KudoZ home » German to English » Law/Patents

Satz (im Gesetz)

English translation: section 321 (1) sentence 3 of the HGB

Advertisement

Login or register (free and only takes a few minutes) to participate in this question.

You will also have access to many other tools and opportunities designed for those who have language-related jobs
(or are passionate about them). Participation is free and the site has a strict confidentiality policy.
01:49 Apr 2, 2002
German to English translations [PRO]
Law/Patents
German term or phrase: Satz (im Gesetz)
§ 321 Abs. 1 Satz 3 HGB

Article 321, Paragraph 1, ???3 of the HGB (German Commercial Code)

I have seen differing translations of these 3 terms (§, Abs., Satz) and would appreciate advice from colleagues with legal expertise as to whether there are "official" or "accepted" translations for them?

Thanks in advance.
Beth Kantus
United States
Local time: 10:11
English translation:section 321 (1) sentence 3 of the HGB
Explanation:
is my standard way of dealing with §, Absatz and Satz respectively.

My two cents...

Alison
Selected response from:

Alison Schwitzgebel
France
Local time: 16:11
Grading comment
I especially like this "streamlined" format, but appreciate everyone's suggestions, and especially the helpful explanations. Thanks, ya'll!

4 KudoZ points were awarded for this answer

Advertisement


Summary of answers provided
5 +2My 2 centsWerner George Patels, M.A., C.Tran.(ATIO)
4 +2section 321 (1) sentence 3 of the HGB
Alison Schwitzgebel
4 +2See explanation
Kim Metzger
5Section 321 (1) (3) HGB
Dr. Fred Thomson
5Article, paragraph and sentencexxxGATI


  

Answers


37 mins   confidence: Answerer confidence 5/5
Article, paragraph and sentence


Explanation:
Although § represents article in English, I leave the symbol in the text(in agreement with most attorneys), with a notation that it represents article. The § symbol facilitates it for the recipient to follow the original and respond accordingly.
Paragraph in U.S. legal texts is usually written as Para ...

xxxGATI
PRO pts in pair: 15
Login to enter a peer comment (or grade)

57 mins   confidence: Answerer confidence 4/5Answerer confidence 4/5 peer agreement (net): +2
See explanation


Explanation:
I think you'll find considerable disagreement on this subject. But this is what I've been using:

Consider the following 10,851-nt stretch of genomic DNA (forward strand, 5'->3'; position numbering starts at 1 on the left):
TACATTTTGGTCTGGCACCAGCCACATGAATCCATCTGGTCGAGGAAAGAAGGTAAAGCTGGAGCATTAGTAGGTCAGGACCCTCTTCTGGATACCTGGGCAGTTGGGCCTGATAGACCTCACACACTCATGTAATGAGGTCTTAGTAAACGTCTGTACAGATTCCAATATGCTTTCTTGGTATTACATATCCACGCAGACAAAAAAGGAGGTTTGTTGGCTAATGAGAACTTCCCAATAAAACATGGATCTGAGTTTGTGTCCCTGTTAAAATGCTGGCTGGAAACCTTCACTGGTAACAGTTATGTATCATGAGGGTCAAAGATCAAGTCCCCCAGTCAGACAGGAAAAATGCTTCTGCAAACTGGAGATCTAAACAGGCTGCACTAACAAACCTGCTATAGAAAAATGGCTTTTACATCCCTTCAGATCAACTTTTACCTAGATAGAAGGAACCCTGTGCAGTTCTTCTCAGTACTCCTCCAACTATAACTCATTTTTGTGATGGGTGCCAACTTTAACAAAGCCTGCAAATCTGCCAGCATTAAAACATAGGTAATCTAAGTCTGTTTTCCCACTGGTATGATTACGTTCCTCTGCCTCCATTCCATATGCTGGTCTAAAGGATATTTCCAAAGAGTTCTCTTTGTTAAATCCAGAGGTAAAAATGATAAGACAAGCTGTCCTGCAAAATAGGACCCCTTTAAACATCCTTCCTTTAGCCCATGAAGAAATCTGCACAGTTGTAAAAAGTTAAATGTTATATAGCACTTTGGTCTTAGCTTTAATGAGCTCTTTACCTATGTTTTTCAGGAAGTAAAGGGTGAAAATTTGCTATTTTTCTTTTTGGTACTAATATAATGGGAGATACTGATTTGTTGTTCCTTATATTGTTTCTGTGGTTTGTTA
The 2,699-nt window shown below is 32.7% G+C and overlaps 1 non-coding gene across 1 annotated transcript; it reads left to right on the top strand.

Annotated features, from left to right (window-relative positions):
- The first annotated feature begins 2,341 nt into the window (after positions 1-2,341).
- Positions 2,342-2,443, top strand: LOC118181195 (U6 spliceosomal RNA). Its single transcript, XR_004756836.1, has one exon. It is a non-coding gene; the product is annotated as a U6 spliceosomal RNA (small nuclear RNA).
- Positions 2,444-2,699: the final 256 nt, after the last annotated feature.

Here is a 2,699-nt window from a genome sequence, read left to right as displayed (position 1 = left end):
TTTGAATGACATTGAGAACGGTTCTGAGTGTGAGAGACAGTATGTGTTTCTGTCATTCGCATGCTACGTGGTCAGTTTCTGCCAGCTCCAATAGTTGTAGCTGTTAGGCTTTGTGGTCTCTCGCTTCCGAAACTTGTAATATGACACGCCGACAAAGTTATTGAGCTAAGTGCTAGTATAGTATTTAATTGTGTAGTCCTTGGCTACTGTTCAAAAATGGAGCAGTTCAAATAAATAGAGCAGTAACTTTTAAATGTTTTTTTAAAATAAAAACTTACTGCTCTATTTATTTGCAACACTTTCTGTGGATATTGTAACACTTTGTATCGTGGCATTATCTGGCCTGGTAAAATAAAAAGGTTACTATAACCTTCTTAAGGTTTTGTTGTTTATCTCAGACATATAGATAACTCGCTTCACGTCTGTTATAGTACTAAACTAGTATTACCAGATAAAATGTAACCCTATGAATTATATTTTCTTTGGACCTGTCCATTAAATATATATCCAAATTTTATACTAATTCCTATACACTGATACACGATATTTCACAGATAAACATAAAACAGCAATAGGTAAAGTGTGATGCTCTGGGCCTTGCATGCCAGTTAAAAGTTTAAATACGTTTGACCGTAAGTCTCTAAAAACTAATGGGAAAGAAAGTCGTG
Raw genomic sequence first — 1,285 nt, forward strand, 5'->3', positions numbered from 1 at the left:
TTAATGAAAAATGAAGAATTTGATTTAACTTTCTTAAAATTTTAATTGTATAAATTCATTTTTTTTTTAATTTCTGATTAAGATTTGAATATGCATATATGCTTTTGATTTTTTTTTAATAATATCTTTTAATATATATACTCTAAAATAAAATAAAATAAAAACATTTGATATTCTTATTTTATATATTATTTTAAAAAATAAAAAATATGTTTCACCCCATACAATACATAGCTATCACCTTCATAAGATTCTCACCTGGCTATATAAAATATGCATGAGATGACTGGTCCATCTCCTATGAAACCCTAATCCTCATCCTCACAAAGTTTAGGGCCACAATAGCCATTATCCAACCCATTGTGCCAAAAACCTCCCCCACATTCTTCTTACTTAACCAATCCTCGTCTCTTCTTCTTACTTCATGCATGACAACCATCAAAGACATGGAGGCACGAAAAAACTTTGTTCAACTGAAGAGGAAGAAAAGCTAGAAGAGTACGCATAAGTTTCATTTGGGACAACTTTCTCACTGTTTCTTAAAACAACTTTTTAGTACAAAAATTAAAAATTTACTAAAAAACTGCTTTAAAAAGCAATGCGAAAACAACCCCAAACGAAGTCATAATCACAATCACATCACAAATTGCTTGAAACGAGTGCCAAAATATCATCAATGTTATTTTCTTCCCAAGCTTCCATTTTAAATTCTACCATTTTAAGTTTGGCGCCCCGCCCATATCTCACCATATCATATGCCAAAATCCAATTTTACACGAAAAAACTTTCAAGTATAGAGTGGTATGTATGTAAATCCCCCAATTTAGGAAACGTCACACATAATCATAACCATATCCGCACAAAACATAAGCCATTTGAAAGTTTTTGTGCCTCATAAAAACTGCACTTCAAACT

§ = section (article)
Absatz = paragraph
Ziffer = item (figure)(subsection)
Teilziffer = sub-item








Kim Metzger
Mexico
Local time: 09:11
Native speaker of: Native in EnglishEnglish
PRO pts in pair: 21821

Peer comments on this answer (and responses from the answerer)
agree  gangels
28 mins

agree  Elvira Stoianov
3 hrs
Login to enter a peer comment (or grade)

1 hr   confidence: Answerer confidence 5/5
Section 321 (1) (3) HGB


Explanation:
This is one way to get the job done. You can keep the symbol for section or write it out, but then you don't write in paragraph nor sentence (or sub-paragraph).
I use the Unifrom System of Citation that most lawyers across the US use. The above approach is that shown on page 18 (lawyers say "at p. 18).


Dr. Fred Thomson
United States
Local time: 08:11
Native speaker of: English
PRO pts in pair: 5861

Peer comments on this answer (and responses from the answerer)
neutral  Werner George Patels, M.A., C.Tran.(ATIO): Not quite: "(3)" would be interpreted to mean "subparagraph" in your example; sometimes, these may coincide, but this is not necessarily the case.
39 mins
  -> You're right.
Login to enter a peer comment (or grade)

1 hr   confidence: Answerer confidence 5/5 peer agreement (net): +2
My 2 cents


Explanation:
Paragraph:

"Section" - this is to be used in most legal contexts. "Article" is usually reserved for legal documents of an international nature such as treaties or agreements of international organizations (e.g., UN).

Absatz:

"Paragraph" - often shortened to "para." or "para" (without punctuation)

Satz:

"Sentence"

Werner George Patels, M.A., C.Tran.(ATIO)
Local time: 10:11
PRO pts in pair: 238

Peer comments on this answer (and responses from the answerer)
agree  Beate Lutzebaeck: This (in addition to the usage of brackets which may cause confusion) is the accepted citation system in Commonwealth countries. Beth: § may or may not be understood by US lawyers, it's unknown under the British system. Ziffer = No.
3 hrs
  -> Thank you

neutral  Rod Darby: I use section and sentence, but find "sub-section" better for "Absatz": "paragraph" is too close to the German name for that symbol my editor doesn't want me to type.
4 hrs
  -> Interesting!

agree  Regina Landeck: Although sometimes i have been asked to use "clause" for "sentence".
11 hrs
  -> Thank you, Regina
Login to enter a peer comment (or grade)

5 hrs   confidence: Answerer confidence 4/5Answerer confidence 4/5 peer agreement (net): +2
section 321 (1) sentence 3 of the HGB


Explanation:
is my standard way of dealing with §, Absatz and Satz respectively.

My two cents...

Alison

Alison Schwitzgebel
France
Local time: 16:11
Native speaker of: Native in EnglishEnglish, Native in GermanGerman
PRO pts in pair: 3409
Grading comment
I especially like this "streamlined" format, but appreciate everyone's suggestions, and especially the helpful explanations. Thanks, ya'll!

Peer comments on this answer (and responses from the answerer)
agree  Rod Darby: absolute agreement
47 mins

agree  Barbara Schulten, MSc (OXON), DPSI
5 hrs
Login to enter a peer comment (or grade)




Return to KudoZ list


KudoZ™ translation help
The KudoZ network provides a framework for translators and others to assist each other with translations or explanations of terms and short phrases.



See also:



Term search
  • All of ProZ.com
  • Term search
  • Jobs
  • Forums
  • Multiple search